Saturday, 15 September 2012

Books on Creation Care from a Christian Perspective

I was asked to lead a day workshop on creation care, exploring the biblical foundation for Christian environmental concern and action. Below is the list of (mostly recent) books I recommended for those who wanted to explore further.

Fred Bahnson and Norman Wirzba, Making Peace with the Land: God’s Call to Reconcile with Creation (Downers Grove: IVP, 2012).
Part of USA IVP’s ‘Resources for Reconciliation’ series, this one argues that God’s plan of reconciliation is bound up with God’s redemption and restoration of all creation.

Richard Bauckham, The Bible and Ecology: Rediscovering the Community of Creation (London: Darton, Longman and Todd, 2010).
One of the best in the area from a careful and seasoned biblical scholar. His distinctive contribution, perhaps, is articulated in the subtitle – calling us to recognise our place not just as stewards over creation but as part of the community of creation.

Richard Bauckham, Living with Other Creatures: Green Exegesis and Theology (Milton Keynes: Paternoster, 2012).
A collection of scholarly essays written by Bauckham over the years, but conveniently gathered together in one book.

R.J. Berry (ed.), The Care of Creation: Focusing Concern and Action (Leicester: IVP, 2000).
Takes its cue from the 1994 ‘Evangelical Declaration on the Care of Creation’, effectively providing a commentary on the statement via relatively short chapters by a range of contributors.

Dave Bookless, Planetwise: Dare to Care for God’s World (Nottingham: IVP, 2008).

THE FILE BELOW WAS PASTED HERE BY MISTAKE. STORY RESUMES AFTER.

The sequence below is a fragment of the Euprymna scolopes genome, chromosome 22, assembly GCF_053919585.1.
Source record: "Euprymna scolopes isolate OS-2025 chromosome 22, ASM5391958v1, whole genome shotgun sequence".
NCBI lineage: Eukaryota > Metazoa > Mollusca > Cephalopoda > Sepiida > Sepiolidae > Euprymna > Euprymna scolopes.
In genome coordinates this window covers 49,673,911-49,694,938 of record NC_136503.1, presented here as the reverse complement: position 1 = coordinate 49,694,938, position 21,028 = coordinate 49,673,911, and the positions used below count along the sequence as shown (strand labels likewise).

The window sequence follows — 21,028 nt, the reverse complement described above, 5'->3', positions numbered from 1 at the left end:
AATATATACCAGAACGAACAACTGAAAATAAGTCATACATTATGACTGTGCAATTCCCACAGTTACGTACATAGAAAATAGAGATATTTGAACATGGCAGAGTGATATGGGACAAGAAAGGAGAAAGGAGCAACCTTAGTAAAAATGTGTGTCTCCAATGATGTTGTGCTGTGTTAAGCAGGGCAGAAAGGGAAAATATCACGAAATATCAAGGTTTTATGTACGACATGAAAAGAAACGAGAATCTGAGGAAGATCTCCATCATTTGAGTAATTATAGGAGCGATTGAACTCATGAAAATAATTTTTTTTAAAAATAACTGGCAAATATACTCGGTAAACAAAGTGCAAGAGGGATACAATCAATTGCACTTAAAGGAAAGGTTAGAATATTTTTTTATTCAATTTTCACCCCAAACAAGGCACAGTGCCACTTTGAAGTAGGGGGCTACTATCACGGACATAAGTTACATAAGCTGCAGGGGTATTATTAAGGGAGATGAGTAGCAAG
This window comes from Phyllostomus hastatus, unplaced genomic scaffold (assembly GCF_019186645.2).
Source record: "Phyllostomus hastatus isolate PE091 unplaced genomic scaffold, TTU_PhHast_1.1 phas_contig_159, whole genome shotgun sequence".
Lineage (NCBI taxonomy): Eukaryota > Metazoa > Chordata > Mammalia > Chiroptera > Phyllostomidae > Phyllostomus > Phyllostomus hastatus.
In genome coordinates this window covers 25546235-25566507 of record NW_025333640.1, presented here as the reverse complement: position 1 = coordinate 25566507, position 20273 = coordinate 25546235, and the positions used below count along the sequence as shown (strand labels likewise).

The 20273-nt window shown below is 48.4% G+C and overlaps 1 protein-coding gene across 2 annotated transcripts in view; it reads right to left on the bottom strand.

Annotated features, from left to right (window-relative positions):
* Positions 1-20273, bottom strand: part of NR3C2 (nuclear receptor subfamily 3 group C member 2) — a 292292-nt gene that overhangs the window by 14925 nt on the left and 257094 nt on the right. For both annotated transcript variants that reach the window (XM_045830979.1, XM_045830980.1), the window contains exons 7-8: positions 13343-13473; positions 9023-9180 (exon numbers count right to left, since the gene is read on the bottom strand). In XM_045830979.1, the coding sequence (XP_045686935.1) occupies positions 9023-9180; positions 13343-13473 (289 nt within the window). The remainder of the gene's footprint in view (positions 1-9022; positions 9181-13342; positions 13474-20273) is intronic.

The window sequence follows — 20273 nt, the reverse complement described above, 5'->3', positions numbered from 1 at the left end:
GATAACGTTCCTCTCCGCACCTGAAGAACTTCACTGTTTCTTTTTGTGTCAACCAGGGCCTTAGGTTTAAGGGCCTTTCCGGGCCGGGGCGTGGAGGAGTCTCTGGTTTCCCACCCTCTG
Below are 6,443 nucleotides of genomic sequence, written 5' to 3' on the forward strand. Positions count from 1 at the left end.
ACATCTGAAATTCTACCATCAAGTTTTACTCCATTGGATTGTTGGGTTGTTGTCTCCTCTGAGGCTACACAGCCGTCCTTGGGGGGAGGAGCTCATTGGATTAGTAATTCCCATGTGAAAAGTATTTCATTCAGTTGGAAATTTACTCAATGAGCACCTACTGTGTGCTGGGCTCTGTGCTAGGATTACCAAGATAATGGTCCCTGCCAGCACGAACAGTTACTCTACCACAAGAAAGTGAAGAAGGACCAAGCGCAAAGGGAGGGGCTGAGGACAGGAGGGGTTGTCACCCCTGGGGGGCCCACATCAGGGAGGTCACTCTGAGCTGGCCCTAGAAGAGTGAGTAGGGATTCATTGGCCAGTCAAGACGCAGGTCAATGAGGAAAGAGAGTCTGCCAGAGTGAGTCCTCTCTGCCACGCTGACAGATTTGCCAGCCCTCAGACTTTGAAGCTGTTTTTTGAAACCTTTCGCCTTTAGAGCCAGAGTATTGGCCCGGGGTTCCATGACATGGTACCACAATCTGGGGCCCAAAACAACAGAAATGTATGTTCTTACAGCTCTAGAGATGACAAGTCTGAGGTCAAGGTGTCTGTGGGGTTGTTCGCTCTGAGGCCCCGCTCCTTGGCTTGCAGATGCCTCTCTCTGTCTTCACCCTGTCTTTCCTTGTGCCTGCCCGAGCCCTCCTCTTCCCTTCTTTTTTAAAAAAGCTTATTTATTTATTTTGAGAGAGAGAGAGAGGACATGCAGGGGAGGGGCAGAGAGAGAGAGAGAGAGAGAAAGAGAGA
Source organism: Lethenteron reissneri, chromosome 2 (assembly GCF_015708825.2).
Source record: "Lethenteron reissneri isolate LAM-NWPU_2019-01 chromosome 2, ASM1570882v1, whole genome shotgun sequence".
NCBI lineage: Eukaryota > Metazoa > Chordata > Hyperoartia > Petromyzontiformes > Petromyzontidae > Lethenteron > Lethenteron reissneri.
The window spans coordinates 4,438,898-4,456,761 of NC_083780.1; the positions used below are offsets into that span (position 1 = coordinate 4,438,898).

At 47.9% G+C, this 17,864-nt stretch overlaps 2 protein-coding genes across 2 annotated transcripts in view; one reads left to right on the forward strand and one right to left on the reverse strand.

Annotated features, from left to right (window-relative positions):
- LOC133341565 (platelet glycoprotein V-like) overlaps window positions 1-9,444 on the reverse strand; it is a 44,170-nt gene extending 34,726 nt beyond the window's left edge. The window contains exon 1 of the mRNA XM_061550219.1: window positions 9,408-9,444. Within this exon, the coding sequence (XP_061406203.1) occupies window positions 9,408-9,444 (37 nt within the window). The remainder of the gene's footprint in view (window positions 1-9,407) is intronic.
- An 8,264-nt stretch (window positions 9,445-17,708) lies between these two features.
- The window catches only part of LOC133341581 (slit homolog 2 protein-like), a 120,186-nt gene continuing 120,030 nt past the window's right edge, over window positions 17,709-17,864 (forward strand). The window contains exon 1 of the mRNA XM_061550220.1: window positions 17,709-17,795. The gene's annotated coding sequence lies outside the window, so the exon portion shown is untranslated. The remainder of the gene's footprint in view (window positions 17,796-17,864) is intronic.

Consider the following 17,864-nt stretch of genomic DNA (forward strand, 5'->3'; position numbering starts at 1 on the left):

An excellent read, offering a whole-Bible perspective along with reflections on ‘living it out’. Probably the best place to start.

Steven Bouma-Prediger, For the Beauty of the Earth: A Christian Vision for Creation Care, 2nd edn. (Grand Rapids: Baker Academic, 2010).
This second edition was published in Baker’s ‘Engaging Culture’ series, providing a wide-ranging and highly lauded treatment of the topic.

Ellen F. Davis, Scripture, Culture, and Agriculture: An Agrarian Reading of the Bible (Cambridge: Cambridge University Press, 2009).
A stimulating work. Drawing on ‘agrarian theory’ in her reading of Scripture, Davis uses agrarianism as a lens for reading a variety of biblical texts (from the Law, Psalms, Wisdom, Prophecy, and historical narrative) and finds them illumined in the process – particularly where agrarianism is seen not just as a narrow concern with farming but in broader terms as ‘a way of thinking and ordering life in community that is based on the health of the land and of living creatures’.